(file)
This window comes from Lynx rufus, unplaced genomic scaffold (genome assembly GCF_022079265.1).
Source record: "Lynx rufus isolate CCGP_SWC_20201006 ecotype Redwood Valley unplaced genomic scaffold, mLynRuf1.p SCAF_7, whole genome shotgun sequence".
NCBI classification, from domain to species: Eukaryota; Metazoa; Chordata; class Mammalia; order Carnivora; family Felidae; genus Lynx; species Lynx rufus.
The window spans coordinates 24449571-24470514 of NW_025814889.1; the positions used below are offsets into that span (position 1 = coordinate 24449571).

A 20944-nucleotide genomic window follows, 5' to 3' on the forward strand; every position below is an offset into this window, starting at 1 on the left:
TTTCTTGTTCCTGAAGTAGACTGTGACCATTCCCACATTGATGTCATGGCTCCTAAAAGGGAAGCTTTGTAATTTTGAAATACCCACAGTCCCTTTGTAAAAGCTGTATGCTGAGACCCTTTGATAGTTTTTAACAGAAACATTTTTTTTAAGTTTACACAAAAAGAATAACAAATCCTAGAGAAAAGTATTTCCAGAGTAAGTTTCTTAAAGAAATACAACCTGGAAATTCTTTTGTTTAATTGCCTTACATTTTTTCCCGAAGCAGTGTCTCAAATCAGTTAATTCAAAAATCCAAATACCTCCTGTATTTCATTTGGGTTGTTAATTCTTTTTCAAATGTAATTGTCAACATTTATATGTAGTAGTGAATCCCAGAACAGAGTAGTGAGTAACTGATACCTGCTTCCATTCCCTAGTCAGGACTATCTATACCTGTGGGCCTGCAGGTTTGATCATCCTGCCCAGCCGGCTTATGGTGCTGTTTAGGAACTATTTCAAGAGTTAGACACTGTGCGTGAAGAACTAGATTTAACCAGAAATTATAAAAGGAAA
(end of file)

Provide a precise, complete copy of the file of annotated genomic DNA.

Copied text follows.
This window comes from Lynx rufus, unplaced genomic scaffold (genome assembly GCF_022079265.1).
Source record: "Lynx rufus isolate CCGP_SWC_20201006 ecotype Redwood Valley unplaced genomic scaffold, mLynRuf1.p SCAF_7, whole genome shotgun sequence".
NCBI classification, from domain to species: Eukaryota; Metazoa; Chordata; class Mammalia; order Carnivora; family Felidae; genus Lynx; species Lynx rufus.
The window spans coordinates 24449571-24470514 of NW_025814889.1; the positions used below are offsets into that span (position 1 = coordinate 24449571).

A 20944-nucleotide genomic window follows, 5' to 3' on the forward strand; every position below is an offset into this window, starting at 1 on the left:
TTTCTTGTTCCTGAAGTAGACTGTGACCATTCCCACATTGATGTCATGGCTCCTAAAAGGGAAGCTTTGTAATTTTGAAATACCCACAGTCCCTTTGTAAAAGCTGTATGCTGAGACCCTTTGATAGTTTTTAACAGAAACATTTTTTTTAAGTTTACACAAAAAGAATAACAAATCCTAGAGAAAAGTATTTCCAGAGTAAGTTTCTTAAAGAAATACAACCTGGAAATTCTTTTGTTTAATTGCCTTACATTTTTTCCCGAAGCAGTGTCTCAAATCAGTTAATTCAAAAATCCAAATACCTCCTGTATTTCATTTGGGTTGTTAATTCTTTTTCAAATGTAATTGTCAACATTTATATGTAGTAGTGAATCCCAGAACAGAGTAGTGAGTAACTGATACCTGCTTCCATTCCCTAGTCAGGACTATCTATACCTGTGGGCCTGCAGGTTTGATCATCCTGCCCAGCCGGCTTATGGTGCTGTTTAGGAACTATTTCAAGAGTTAGACACTGTGCGTGAAGAACTAGATTTAACCAGAAATTATAAAAGGAAA